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very unusual swarm of crawlers

 8:15 pm on Feb 26, 2012 (gmt 0)

Don't believe there's any need to obscure the Class D's, as their all colo's or server farms with the exception of the MS range.

Has anybody ever seen such an attempt in such a short period?
The first seven requests (pre-line break) were 21-seconds from first to last.

I'm most puzzled by the MS range, and whether it's some kind of tool or open proxy?
Anybody know?

Collectively, the entire crawl must be part of some software or tool, as it's impossible to change IP's and servers so quick manually.
Anybody know or recognize a culprit? - - [26/Feb/2012:19:09:27 +0000] "HEAD MyFolder/Partial-Page-Name HTTP/1.1" 403 - "-" "UnwindFetchor/1.0 (+http://www.gnip.com/)" - - [26/Feb/2012:19:09:27 +0000] "HEAD MyFolder/Partial-Page-Name HTTP/1.1" 403 - "-" "UnwindFetchor/1.0 (+http://www.gnip.com/)" - - [26/Feb/2012:19:09:27 +0000] "HEAD MyFolder/Partial-Page-Name HTTP/1.1" 403 - "-" "UnwindFetchor/1.0 (+http://www.gnip.com/)" - - [26/Feb/2012:19:09:27 +0000] "GET MyFolder/Partial-Page-Name HTTP/1.1" 403 - "-" "Mozilla/5.0 (compatible; TweetmemeBot/2.11; +http://tweetmeme.com/)" - - [26/Feb/2012:19:09:32 +0000] "GET MyFolder/Partial-Page-Name HTTP/1.1" 403 533 "-" "NING/1.0" - - [26/Feb/2012:19:09:48 +0000] "GET

MyFolder/Partial-Page-Name.. HTTP/1.1" 403 533 "-" "JS-Kit URL Resolver, [js-kit.com...] - - [26/Feb/2012:19:12:55 +0000] "GET MyFolder/Partial-Page-Name HTTP/1.1" 404 194 "-" "Mozilla/5.0 (compatible; Evrinid Iudex 2.0.0; +http://www.evri.com/evrinid)" - - [26/Feb/2012:19:13:02 +0000] "GET MyFolder/Partial-Page-Name HTTP/1.1" 404 194 "-" "Mozilla/4.0 (compatible; MSIE 7.0; Windows NT 6.0)" - - [26/Feb/2012:19:21:14 +0000] "GET MyFolder/Partial-Page-Name HTTP/1.1" 404 194 "-" "Mozilla/5.0 (Windows NT 6.1; WOW64; rv:10.0.2) Gecko/20100101 Firefox/10.0.2" - - [26/Feb/2012:19:25:59 +0000] "HEAD MyFolder/Partial-Page-Name HTTP/1.1" 403 - "-" "MetaURI API/2.0 +metauri.com" - - [26/Feb/2012:19:30:29 +0000] "GET MyFolder/Partial-Page-Name HTTP/1.1" 403 533 "-" "Mozilla/5.0 (Macintosh; Intel Mac OS X 10_6_6) AppleWebKit/534.24 (KHTML, like Gecko)" - - [26/Feb/2012:19:32:00 +0000] "GET /robots.txt HTTP/1.1" 200 4815 "-" "Mozilla/5.0 (Macintosh; U; Intel Mac OS X 10.6; en-US; rv:1.9.2) Gecko/20100115 Firefox/3.6 (FlipboardProxy/1.1; +http://flipboard.com/browserproxy)"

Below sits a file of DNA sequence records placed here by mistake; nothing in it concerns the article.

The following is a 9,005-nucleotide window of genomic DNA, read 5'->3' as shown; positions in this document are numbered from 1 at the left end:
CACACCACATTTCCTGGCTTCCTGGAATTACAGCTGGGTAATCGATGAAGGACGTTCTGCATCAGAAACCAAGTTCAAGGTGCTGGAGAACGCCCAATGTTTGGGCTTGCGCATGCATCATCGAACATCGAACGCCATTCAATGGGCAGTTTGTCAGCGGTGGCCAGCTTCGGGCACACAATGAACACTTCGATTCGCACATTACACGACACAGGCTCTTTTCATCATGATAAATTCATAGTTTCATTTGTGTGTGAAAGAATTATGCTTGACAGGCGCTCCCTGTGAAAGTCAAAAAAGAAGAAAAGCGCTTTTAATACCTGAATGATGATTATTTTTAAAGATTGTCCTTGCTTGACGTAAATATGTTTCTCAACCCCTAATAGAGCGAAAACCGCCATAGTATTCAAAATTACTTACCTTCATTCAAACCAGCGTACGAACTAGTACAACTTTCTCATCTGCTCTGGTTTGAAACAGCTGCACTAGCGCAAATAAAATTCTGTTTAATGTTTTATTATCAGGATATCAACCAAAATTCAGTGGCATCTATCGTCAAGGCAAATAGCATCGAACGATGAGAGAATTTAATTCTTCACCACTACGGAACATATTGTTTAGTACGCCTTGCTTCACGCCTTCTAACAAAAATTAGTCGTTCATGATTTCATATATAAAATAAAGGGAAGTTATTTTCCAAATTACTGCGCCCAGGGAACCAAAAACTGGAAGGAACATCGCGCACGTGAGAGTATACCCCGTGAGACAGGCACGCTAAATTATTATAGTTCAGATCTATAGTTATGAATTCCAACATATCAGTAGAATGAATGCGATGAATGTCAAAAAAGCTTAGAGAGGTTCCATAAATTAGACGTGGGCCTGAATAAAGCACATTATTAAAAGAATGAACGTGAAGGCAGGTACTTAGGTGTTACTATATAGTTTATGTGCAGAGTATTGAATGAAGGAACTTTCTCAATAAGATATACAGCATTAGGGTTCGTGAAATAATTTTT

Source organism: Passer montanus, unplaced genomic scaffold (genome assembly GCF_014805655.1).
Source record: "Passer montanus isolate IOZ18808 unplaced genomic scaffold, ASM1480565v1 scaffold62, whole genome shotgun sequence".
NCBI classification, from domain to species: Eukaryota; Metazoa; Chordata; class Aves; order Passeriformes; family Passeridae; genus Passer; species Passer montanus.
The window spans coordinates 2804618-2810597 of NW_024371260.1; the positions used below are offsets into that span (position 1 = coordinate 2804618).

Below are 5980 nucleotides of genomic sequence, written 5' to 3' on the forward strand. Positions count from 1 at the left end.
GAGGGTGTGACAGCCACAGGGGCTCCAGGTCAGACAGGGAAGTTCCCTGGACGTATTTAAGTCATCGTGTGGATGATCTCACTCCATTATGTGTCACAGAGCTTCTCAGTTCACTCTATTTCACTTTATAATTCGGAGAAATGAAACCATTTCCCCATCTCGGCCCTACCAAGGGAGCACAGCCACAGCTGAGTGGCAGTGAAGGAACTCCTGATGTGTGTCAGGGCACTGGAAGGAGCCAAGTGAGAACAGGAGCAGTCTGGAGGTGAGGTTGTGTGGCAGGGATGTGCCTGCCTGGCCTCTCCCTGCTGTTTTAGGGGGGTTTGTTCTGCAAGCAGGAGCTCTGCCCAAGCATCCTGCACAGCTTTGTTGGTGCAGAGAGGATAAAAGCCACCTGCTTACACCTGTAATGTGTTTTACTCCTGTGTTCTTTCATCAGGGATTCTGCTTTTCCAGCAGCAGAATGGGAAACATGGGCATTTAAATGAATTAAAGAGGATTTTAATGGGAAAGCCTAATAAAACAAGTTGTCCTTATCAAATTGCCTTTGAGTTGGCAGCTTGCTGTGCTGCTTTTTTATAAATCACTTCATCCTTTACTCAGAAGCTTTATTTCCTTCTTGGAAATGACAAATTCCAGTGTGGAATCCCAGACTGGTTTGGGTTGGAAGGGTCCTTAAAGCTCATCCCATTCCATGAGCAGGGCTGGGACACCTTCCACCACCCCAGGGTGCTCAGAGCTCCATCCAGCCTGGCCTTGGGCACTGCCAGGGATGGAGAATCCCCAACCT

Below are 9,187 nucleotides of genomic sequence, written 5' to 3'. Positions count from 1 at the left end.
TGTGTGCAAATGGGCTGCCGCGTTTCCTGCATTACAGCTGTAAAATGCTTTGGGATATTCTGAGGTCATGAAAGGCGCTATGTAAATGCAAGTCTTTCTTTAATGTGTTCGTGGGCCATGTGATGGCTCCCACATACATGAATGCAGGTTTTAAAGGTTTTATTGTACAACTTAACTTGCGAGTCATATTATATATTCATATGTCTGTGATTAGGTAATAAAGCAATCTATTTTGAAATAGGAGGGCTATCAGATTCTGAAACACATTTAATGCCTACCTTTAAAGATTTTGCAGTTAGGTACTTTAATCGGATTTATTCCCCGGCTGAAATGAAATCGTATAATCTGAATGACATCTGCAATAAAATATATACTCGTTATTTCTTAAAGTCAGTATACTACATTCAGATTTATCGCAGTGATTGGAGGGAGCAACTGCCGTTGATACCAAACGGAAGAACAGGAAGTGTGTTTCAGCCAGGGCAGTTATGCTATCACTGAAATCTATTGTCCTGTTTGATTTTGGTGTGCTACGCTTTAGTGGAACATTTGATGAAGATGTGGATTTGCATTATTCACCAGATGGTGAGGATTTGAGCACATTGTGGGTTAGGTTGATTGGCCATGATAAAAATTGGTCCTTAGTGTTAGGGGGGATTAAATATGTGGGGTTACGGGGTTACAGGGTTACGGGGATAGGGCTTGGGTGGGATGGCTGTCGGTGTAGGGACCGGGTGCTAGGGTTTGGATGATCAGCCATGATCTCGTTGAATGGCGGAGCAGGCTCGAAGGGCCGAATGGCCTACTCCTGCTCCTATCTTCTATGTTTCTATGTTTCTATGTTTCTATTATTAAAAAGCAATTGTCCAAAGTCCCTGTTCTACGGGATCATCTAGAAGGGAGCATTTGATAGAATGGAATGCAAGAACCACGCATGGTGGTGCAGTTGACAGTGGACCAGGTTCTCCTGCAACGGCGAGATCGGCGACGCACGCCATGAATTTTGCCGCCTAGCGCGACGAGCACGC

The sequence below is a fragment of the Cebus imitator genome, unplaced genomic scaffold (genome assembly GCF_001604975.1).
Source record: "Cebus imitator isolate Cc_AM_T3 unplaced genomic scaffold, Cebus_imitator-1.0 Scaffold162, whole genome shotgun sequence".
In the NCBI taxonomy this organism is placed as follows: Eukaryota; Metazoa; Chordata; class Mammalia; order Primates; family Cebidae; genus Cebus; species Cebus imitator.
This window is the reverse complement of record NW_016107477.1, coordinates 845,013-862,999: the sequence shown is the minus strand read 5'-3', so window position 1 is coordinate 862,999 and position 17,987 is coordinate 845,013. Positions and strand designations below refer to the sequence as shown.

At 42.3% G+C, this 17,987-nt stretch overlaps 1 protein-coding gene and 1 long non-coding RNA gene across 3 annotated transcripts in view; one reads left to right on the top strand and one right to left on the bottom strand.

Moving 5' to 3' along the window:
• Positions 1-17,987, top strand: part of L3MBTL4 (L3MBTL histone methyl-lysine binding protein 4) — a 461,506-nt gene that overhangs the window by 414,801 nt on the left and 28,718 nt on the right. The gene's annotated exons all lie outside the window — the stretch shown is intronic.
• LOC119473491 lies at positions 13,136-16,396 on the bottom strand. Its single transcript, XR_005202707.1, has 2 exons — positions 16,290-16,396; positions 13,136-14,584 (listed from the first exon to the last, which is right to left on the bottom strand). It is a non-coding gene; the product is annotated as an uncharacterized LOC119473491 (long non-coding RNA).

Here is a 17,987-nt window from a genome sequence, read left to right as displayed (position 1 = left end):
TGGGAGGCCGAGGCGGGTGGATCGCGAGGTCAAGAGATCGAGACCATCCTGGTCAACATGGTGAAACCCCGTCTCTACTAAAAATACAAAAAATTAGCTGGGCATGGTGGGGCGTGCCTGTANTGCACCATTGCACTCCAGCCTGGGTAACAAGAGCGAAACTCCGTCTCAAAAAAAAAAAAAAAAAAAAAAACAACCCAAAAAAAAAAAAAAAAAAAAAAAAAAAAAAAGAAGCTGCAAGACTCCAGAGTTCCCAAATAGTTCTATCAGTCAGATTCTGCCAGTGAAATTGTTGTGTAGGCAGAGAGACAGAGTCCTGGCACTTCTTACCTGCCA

11:37 pm on Feb 26, 2012 (gmt 0)

The pattern looks exactly like the usual Twitter swarm.

You or someone else puts a message on Twitter with a link leading to a page, and all the dumb bots subscribed to the global Twitter stream starts attacking. Some to get the post, some just to resolve the shortened URL and take metadata (such as JS-Kit URL Resolver and MetaURI), and others are typical "sharing services" (such as FlipBoard and PaperLi) making a living of our posts.

I have Wordpress connected to Twitter, and these same patterns start every time within 1-2 seconds after a Publish. And continues slower for hours after the Twitter post.

I have many of them blocked. Especially if they do not have a real name (such as JS-Kit, which is merely a library and could be anyone), or all the ones running hidden inside Amazon EC2, where you really have no idea who they are, no matter what name they pretend to have.


 12:28 am on Feb 27, 2012 (gmt 0)

many thanks DeeCee.

They all requested the same partial and incomplete page name.

All were denied because this directory is highly browser restricted and is used for temp pages and to fulfill immediate needs.

All the IP's were previously denied in my main site, with the exception of one, and it was enjoyable to become aware of a colo I wasn't previously aware of ;)


 12:31 am on Feb 27, 2012 (gmt 0) - - [26/Feb/2012:19:13:02 +0000] "GET MyFolder/Partial-Page-Name HTTP/1.1" 404 194 "-" "Mozilla/4.0 (compatible; MSIE 7.0; Windows NT 6.0)"

If this is a regular unidentified from MS, than I'll make a line just for it.


 1:17 am on Feb 27, 2012 (gmt 0)

Oh, ###. When did they start claiming to be NT 6? My current plainclothes-msie block only says

MSIE\ 7\.0;\ Windows\ NT\ 5\.[12]

and doesn't include the 65.52 range.

:: wandering off to edit ::


 1:36 am on Feb 27, 2012 (gmt 0)

It's definitively linked to Twitter, I get that swarm of IP's too as soon as I publish an article and tweet about it.